New South Korean president in calls with China, Japan leaders
New South Korean President Moon Jae-In spoke to the leaders of China and Japan Thursday, hours after a telephone call with his US counterpart Donald Trump, officials and reports said, as he began shaping his approach to the nuclear-armed North.
In a 40-minute conversation with Chinese leader Xi Jinping, the two agreed denuclearising Pyongyang was a “common goal” between them, Moon’s office said.
Ties between Seoul and Beijing have soured over the South’s deployment of a controversial US anti-missile system aimed at guarding against threats from the nuclear-armed North.
Moon also had a telephone call with Japanese Prime Minister Shinzo Abe, Japanese news agency Jiji reported.
Seoul is embroiled in a diplomatic dispute with former colonial power Japan over wartime history, but fellow US ally Tokyo is also targeted by the North.
China sees the deployment of the Terminal High Altitude Area Defense (THAAD) system as a threat to its own military capability and has slapped a series of measures against South Korean businesses seen as economic retaliation.
In their first phone conversation, Moon and Xi “agreed that denuclearising the Korean peninsula is the two countries’ common goal”, the South Korean president’s spokesman Yoon Young-Chan told reporters.
Moon, who took office on Wednesday, favours engagement with the North — whose key diplomatic backer is China — to bring it to the negotiating table over its nuclear and missile ambitions.
Moon also called for “dialogue along with sanctions and pressure” on the North to push Pyongyang to talks, Yoon said.
Moon has previously expressed ambivalence over the THAAD system and told Xi he was “well aware” of Chinese concerns about it, calling for bilateral talks to “increase understanding over the issue”.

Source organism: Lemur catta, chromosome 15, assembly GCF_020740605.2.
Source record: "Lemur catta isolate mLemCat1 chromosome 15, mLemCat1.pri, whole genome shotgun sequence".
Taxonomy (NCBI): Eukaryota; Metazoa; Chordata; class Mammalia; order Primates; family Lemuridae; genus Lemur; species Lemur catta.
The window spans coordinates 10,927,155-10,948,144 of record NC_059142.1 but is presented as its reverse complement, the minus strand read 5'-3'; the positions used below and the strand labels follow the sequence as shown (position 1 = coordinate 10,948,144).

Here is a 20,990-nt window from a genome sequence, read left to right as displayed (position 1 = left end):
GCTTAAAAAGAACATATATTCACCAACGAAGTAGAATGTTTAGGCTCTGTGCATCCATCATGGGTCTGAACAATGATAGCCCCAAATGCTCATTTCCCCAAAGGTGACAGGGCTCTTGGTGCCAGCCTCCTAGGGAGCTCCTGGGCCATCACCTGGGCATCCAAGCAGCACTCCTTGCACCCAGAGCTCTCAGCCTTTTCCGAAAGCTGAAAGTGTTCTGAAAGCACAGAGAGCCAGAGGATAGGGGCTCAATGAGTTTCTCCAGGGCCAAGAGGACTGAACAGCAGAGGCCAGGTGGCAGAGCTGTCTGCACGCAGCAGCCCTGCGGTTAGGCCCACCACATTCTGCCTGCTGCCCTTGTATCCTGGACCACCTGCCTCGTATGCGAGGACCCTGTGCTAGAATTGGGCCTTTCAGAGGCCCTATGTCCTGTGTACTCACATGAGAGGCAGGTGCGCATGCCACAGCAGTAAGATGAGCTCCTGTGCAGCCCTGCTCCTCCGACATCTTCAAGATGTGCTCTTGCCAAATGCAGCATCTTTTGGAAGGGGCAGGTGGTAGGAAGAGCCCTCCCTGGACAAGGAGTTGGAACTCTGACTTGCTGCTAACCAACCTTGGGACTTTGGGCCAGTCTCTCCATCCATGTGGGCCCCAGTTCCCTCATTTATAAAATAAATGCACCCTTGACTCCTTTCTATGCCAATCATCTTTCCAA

The two leaders agreed to exchange special envoys “at an early date” and Moon proposed sending a separate delegation to Beijing that will “exclusively discuss the THAAD and the North’s nuclear issues”, Yoon said.
Echoing the United States’ line, Moon also suggested that China — the North’s sole major ally and economic lifeline — should do more to tame Pyongyang, saying “solving the THAAD problem would be easier if there was no more provocation by the North.”
Xi officially invited Moon to visit Beijing, Yoon added.
The phone conversation came a day after Moon and US President Donald Trump agreed on “close cooperation” in dealing with the North’s nuclear ambitions in their first conversation Wednesday night.
The North has staged two atomic tests and dozens of missile launches since last year in its quest to deliver a nuclear warhead to “imperialist enemy” the US.
Tensions have been running high with Washington calling for more sanctions and warning a military option was on the table, but Trump recently softened his posture, saying he would be “honoured” to meet the North’s leader Kim Jong-Un.
The US is the South’s security guarantor and has 28,500 troops stationed in the country, but Seoul was startled when Trump suggested it should pay for the $1 billion THAAD system.
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